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The Road Warrior (1981)

NOTE: This commentary is only available on the HD-DVD and Blu-ray releases of the film.

Commentaries on this disc:

Commentary 1: Screenwriter/director George Miller and director of photography Dean Semler Rating:7.4/10 (8 votes) [graph]Login to vote or review
Reviewed by reidca on November 10th, 2007:Find all reviews by reidca
An informative, relaxed chat between director Dr George Miller and Dean 'Deano' Semler that as Semler puts it, has come many years late. The track seems to be geared towards the US market (hey, if its called Road Warrior and is introduced by Leonard Maltin how can it not be) and it is packed with anecdote and observation. Semler and Miller get technical often and talk about lenses, hand held (they had no Steadicam), working during magic hour, but will often also talk about the (almost) completely exterior location shooting, getting rushes 2 days later and Miller identifies many of the actors (Arkie Whiteley who passed away, Humungous was a Swedish Mr. Universe, Mike Preston was a boxer, even Syd Halen!). They speak at length about young Emil Minty who plays the Feral Kid and Semler remembers the classic line that the crew used to say "When is Emil not Emil, when he's a Minty" (you have to be Australian to get it!). Miller sometimes gets his stories wrong, but at least it confirms the chat wasn't scripted or edited! They discuss multi-skilling within Australian crews at that time and Miller goes on to comment how New Zealand seems to be that way at the moment - he refers specifically to Richard Taylor, who runs the costume, makeup and visual effects departments at Weta (Side note, I noticed Andrew Lesnie, DP on the Lord Of The Rings films, was the documentarian cameraman on this film). Miller also name drops Joe Dante, as Dante commented (presumably during the making of Twilight Zone The Movie?) on the constantly changing light levels and cloud cover during the final chase sequence.
Reviewed by TommyT on January 29th, 2010:Find all reviews by TommyT
Not a bad commentary by Miller & Semler, they reveal many things about the production that I didn't know & I've been a fan of the movie for about 20 years. It was cool to hear how the costumes were designed (the designer raided sports & S&M shops for anything she could get her hands on) & the talk about the location shooting in the middle of nowhere Australia was interesting too. If I had one criticism, it's that Miller & Semler nearly put me to sleep; their voices are lethargic & though they're excited to do a commentary, I wish they would show some more enthusiasm! However, I'll take this track for now since it & a decent edition of this film were both long overdue.
Reviewed by Uniblab on August 16th, 2013:Find all reviews by Uniblab
For those who like their "classic" movie commentaries with a comprehensive account with a systematic flow of information, this one is certainly a disappointment. Although Miller and (mostly) Semler (in a sometimes unitelligible Australian accent) do tell some very interesting things about the making of the movie, the "Reminiscence + Back-Patting" combo ends up taking the lead and rendering the track not as good as it could be. What is most impressive is their humility of talking about the movie as the low-budget Australian movie it actually was, even though it is now long-established as an all-time action classic.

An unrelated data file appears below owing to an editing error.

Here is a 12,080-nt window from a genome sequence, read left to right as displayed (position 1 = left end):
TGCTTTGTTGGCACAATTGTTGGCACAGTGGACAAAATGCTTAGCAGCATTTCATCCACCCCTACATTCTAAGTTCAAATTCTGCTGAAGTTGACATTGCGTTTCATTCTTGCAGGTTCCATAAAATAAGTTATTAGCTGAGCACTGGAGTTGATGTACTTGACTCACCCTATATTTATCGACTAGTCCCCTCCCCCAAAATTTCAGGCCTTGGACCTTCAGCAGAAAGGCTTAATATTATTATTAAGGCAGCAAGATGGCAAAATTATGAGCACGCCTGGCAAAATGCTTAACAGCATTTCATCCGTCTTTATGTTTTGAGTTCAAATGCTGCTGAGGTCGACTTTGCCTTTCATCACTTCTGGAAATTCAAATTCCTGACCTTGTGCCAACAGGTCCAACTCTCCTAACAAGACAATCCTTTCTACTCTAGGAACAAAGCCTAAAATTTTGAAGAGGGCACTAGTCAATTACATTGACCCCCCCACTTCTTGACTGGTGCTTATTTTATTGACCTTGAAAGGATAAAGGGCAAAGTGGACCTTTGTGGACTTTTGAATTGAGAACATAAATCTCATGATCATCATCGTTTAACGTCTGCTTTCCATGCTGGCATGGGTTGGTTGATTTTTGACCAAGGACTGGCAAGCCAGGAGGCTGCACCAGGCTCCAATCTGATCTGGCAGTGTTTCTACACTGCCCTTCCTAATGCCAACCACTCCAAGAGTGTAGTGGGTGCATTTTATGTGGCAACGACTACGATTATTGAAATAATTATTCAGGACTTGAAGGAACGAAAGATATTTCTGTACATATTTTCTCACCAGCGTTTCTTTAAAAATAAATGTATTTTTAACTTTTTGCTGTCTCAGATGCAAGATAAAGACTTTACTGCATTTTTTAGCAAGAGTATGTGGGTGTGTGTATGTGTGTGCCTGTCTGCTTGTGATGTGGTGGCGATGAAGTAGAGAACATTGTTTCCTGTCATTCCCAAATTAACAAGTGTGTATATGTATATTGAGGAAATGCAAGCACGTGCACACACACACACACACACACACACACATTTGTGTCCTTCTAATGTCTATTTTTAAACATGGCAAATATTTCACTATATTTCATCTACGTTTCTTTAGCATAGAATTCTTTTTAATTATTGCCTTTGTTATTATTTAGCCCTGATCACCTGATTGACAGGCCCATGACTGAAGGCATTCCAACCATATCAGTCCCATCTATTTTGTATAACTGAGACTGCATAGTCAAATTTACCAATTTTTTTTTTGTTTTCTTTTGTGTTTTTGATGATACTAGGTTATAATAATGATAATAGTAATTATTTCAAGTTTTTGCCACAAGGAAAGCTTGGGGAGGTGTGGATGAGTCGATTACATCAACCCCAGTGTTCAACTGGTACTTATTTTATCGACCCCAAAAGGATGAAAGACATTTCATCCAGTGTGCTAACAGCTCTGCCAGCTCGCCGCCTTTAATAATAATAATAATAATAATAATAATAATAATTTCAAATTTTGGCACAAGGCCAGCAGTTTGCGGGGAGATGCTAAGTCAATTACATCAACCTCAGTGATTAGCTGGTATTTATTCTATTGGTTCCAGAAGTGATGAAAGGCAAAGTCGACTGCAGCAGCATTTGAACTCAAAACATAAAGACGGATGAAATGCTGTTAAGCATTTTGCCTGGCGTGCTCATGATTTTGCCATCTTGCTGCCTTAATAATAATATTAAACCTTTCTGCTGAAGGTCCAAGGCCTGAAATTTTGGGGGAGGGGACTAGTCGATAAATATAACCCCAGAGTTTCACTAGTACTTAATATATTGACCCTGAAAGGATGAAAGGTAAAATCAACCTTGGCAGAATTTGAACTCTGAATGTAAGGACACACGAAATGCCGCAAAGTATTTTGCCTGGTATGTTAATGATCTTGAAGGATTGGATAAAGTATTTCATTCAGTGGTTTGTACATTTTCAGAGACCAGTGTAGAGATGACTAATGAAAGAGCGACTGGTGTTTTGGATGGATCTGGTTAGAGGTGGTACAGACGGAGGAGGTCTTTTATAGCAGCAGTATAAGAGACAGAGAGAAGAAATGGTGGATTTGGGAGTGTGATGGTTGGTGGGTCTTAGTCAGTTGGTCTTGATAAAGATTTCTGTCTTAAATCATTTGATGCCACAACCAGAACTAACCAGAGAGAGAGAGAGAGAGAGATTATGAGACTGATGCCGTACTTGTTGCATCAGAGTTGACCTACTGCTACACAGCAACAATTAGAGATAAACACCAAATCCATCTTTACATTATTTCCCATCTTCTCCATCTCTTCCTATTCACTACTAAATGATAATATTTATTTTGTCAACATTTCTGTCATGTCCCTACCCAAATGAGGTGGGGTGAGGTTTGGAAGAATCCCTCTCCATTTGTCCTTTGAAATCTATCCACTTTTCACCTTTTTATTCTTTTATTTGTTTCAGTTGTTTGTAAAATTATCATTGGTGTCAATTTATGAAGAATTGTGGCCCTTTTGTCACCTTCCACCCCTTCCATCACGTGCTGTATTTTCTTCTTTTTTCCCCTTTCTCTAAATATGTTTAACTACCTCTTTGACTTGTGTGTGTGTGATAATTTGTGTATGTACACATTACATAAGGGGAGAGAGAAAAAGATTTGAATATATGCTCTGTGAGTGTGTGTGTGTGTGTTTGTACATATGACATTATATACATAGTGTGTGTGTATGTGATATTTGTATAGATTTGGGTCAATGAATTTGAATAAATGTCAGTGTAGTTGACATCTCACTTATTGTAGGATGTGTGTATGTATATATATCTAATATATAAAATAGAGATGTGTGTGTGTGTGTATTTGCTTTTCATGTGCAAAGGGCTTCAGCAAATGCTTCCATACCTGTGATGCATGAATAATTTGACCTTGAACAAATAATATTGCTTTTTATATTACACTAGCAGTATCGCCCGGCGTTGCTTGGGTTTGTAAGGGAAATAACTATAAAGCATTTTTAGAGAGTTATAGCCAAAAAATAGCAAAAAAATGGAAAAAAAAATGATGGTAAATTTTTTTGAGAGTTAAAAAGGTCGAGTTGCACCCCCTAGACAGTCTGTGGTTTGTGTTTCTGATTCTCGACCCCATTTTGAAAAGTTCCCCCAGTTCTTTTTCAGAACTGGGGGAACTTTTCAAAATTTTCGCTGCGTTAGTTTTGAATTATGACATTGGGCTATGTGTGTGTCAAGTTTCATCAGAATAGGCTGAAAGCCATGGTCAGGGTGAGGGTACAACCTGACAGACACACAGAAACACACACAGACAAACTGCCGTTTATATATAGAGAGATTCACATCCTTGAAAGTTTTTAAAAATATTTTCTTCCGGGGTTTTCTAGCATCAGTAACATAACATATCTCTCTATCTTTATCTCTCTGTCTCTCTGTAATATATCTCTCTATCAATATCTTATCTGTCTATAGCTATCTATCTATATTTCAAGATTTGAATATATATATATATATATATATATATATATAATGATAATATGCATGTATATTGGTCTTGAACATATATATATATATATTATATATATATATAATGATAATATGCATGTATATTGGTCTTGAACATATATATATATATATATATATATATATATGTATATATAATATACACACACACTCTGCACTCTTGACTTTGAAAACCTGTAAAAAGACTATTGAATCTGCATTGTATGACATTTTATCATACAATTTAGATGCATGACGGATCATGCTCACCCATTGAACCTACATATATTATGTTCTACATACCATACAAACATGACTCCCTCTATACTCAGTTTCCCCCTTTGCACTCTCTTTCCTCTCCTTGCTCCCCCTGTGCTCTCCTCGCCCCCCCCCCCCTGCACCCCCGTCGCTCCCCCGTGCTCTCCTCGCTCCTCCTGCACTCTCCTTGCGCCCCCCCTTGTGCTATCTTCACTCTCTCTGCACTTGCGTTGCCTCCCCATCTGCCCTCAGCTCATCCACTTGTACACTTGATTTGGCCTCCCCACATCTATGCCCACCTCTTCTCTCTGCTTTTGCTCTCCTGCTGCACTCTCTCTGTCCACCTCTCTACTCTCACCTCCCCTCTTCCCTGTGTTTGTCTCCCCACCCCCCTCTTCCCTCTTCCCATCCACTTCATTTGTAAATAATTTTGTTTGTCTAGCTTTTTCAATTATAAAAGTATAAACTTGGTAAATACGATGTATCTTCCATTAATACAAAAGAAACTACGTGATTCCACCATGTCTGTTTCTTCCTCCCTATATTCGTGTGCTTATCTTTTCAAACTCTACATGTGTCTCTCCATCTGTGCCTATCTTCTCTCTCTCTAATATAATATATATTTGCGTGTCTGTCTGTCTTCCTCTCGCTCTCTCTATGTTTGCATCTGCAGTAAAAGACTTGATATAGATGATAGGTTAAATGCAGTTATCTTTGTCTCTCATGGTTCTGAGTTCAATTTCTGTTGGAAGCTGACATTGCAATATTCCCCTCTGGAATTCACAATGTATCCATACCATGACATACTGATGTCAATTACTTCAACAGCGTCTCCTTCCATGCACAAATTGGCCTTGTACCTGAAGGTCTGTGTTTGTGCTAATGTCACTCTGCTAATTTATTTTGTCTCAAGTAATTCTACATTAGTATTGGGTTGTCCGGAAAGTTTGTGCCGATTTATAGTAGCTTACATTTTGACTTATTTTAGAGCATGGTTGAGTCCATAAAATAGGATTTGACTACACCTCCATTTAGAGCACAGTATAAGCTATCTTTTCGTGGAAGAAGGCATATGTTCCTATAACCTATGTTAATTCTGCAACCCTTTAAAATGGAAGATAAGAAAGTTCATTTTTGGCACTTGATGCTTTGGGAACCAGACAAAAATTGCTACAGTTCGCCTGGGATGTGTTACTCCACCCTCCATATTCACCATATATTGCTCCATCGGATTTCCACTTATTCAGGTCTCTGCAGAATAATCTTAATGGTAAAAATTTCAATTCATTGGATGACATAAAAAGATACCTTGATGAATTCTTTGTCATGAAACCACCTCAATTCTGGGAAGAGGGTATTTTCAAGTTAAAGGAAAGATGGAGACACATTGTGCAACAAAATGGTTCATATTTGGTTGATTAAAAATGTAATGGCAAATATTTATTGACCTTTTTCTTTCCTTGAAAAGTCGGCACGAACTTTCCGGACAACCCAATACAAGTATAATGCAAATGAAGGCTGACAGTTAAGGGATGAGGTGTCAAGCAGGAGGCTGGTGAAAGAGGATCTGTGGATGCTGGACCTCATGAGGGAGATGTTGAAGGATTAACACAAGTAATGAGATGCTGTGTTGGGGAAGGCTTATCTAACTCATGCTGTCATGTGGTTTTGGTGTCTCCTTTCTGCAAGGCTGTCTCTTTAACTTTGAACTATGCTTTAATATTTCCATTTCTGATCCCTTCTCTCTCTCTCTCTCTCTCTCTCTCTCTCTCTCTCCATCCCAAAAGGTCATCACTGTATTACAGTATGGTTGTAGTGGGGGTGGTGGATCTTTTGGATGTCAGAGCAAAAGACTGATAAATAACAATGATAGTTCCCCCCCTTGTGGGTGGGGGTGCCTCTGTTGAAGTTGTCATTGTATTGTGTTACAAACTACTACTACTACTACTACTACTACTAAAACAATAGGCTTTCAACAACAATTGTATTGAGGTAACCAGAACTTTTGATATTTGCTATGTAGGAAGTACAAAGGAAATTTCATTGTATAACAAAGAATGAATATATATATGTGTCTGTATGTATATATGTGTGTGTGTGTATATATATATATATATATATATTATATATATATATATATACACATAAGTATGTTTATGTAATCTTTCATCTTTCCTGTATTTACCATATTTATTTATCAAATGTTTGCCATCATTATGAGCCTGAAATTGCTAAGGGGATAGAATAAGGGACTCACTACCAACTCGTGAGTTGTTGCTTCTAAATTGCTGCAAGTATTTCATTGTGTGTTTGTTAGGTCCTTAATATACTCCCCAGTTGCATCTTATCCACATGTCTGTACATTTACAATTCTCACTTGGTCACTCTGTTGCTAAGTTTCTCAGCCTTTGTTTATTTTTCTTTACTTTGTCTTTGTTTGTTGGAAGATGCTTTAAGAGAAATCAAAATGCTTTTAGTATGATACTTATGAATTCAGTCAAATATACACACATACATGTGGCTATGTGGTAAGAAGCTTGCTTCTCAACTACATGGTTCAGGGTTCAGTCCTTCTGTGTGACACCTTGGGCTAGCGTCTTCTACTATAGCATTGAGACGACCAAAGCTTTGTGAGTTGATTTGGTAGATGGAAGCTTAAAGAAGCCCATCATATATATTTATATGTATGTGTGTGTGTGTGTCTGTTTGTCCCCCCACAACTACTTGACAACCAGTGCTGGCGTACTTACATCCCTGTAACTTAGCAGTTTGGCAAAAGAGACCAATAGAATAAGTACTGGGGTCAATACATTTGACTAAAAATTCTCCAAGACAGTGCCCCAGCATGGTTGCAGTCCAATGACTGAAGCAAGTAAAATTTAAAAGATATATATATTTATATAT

Reviewed by Agressor on June 16th, 2014:Find all reviews by Agressor
the 3 reviews above has the commentary pretty well summed up. I can concur with the statements about Miller and Semler being very subdued, and that combined with their Australian accents made my comprehension of the commentary occasionally difficult.

I did however find it a worthwhile listen, a movie like this (produced with extremely limited resources and later becoming a worldwide classic) lends itself to some good chatting and I found it fascinating that it only took one year from Miller starting to write the script to the film premiering! We get a good mix of technical explanations regarding the production to more frivolous anecdotes like the mailman breaking through their barricades while filming the climactic highway chase.

I also found Millers story of the dog really sweet.
Reviewed by Pineapples101 on January 5th, 2017:Find all reviews by Pineapples101
Not much I can add to the above, just to say that I really enjoyed this track. Always great to hear two mates recounting a films production.
I really hope Mad Max: Beyond Thunderdome gets a commentary track as good as this one day.
Reviewed by grimjack on May 21st, 2021:Find all reviews by grimjack
This is a phenomenal track! You can really hear their amazement that they pulled it off, and their sheer enjoyment of just watching it again.

A lot of the technical aspects and style choices are brought up. Some for budget, and safety was definitely not the highest concern. There were only six stunt men for the entire film! There were some helicopter shots where they just hung off a board while heavy crew members sat on the other end of it.

Miller comments on the fact that he got the idea on Christmas day, and started writing it, and the film came out on Christmas Eve the following year. Amazing!

They ask us the viewer if we ever noticed the different levels of overcast weather from shot to shot. There are so many interesting little stories they tell each other that they did not know at the time or learned about later. (A kid actor in this film appeared in the DoP film The Alamo).

This will definitely make you appreciate and enjoy the film even more!
Reviewed by aderok on June 14th, 2021:Find all reviews by aderok
Independent Filmmaker(s) discussing low budget filmmaking.